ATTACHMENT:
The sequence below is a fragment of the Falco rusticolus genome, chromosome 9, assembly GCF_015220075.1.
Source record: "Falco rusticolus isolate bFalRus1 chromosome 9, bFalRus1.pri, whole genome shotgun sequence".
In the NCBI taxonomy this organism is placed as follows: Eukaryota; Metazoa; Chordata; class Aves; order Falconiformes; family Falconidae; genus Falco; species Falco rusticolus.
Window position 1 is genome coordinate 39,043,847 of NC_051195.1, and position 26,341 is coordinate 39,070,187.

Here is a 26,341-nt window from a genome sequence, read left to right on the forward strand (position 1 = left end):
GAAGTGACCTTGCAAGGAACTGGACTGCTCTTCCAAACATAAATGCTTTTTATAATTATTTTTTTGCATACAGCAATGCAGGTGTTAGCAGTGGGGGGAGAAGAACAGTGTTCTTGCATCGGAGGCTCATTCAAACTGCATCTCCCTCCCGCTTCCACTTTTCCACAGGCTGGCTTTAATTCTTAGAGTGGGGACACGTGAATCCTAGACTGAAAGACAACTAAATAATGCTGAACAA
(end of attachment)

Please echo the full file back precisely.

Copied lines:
The sequence below is a fragment of the Falco rusticolus genome, chromosome 9, assembly GCF_015220075.1.
Source record: "Falco rusticolus isolate bFalRus1 chromosome 9, bFalRus1.pri, whole genome shotgun sequence".
In the NCBI taxonomy this organism is placed as follows: Eukaryota; Metazoa; Chordata; class Aves; order Falconiformes; family Falconidae; genus Falco; species Falco rusticolus.
Window position 1 is genome coordinate 39,043,847 of NC_051195.1, and position 26,341 is coordinate 39,070,187.

Here is a 26,341-nt window from a genome sequence, read left to right on the forward strand (position 1 = left end):
GAAGTGACCTTGCAAGGAACTGGACTGCTCTTCCAAACATAAATGCTTTTTATAATTATTTTTTTGCATACAGCAATGCAGGTGTTAGCAGTGGGGGGAGAAGAACAGTGTTCTTGCATCGGAGGCTCATTCAAACTGCATCTCCCTCCCGCTTCCACTTTTCCACAGGCTGGCTTTAATTCTTAGAGTGGGGACACGTGAATCCTAGACTGAAAGACAACTAAATAATGCTGAACAA